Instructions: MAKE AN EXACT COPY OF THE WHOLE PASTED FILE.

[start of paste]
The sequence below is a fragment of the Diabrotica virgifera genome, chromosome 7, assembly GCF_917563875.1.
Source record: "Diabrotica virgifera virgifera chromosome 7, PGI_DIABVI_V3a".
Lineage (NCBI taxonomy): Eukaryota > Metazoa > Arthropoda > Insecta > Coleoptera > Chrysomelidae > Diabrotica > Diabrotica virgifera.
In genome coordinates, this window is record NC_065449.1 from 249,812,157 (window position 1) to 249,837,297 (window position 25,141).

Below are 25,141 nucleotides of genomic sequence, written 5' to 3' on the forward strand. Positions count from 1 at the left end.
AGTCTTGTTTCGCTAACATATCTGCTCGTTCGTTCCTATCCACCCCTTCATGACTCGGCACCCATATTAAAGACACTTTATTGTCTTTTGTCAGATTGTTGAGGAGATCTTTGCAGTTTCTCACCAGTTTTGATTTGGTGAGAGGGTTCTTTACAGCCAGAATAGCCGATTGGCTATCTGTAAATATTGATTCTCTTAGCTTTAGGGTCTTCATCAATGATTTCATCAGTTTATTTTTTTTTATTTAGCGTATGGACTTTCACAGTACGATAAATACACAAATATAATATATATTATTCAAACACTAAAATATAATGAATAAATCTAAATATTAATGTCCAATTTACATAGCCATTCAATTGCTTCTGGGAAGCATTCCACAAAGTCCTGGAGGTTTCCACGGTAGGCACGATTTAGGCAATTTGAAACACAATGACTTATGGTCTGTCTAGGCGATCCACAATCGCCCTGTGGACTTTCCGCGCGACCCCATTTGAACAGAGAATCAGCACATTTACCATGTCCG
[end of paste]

The sequence below is a fragment of the Diabrotica virgifera genome, chromosome 7, assembly GCF_917563875.1.
Source record: "Diabrotica virgifera virgifera chromosome 7, PGI_DIABVI_V3a".
Lineage (NCBI taxonomy): Eukaryota > Metazoa > Arthropoda > Insecta > Coleoptera > Chrysomelidae > Diabrotica > Diabrotica virgifera.
In genome coordinates, this window is record NC_065449.1 from 249,812,157 (window position 1) to 249,837,297 (window position 25,141).

Below are 25,141 nucleotides of genomic sequence, written 5' to 3' on the forward strand. Positions count from 1 at the left end.
AGTCTTGTTTCGCTAACATATCTGCTCGTTCGTTCCTATCCACCCCTTCATGACTCGGCACCCATATTAAAGACACTTTATTGTCTTTTGTCAGATTGTTGAGGAGATCTTTGCAGTTTCTCACCAGTTTTGATTTGGTGAGAGGGTTCTTTACAGCCAGAATAGCCGATTGGCTATCTGTAAATATTGATTCTCTTAGCTTTAGGGTCTTCATCAATGATTTCATCAGTTTATTTTTTTTTATTTAGCGTATGGACTTTCACAGTACGATAAATACACAAATATAATATATATTATTCAAACACTAAAATATAATGAATAAATCTAAATATTAATGTCCAATTTACATAGCCATTCAATTGCTTCTGGGAAGCATTCCACAAAGTCCTGGAGGTTTCCACGGTAGGCACGATTTAGGCAATTTGAAACACAATGACTTATGGTCTGTCTAGGCGATCCACAATCGCCCTGTGGACTTTCCGCGCGACCCCATTTGAACAGAGAATCAGCACATTTACCATGTCCG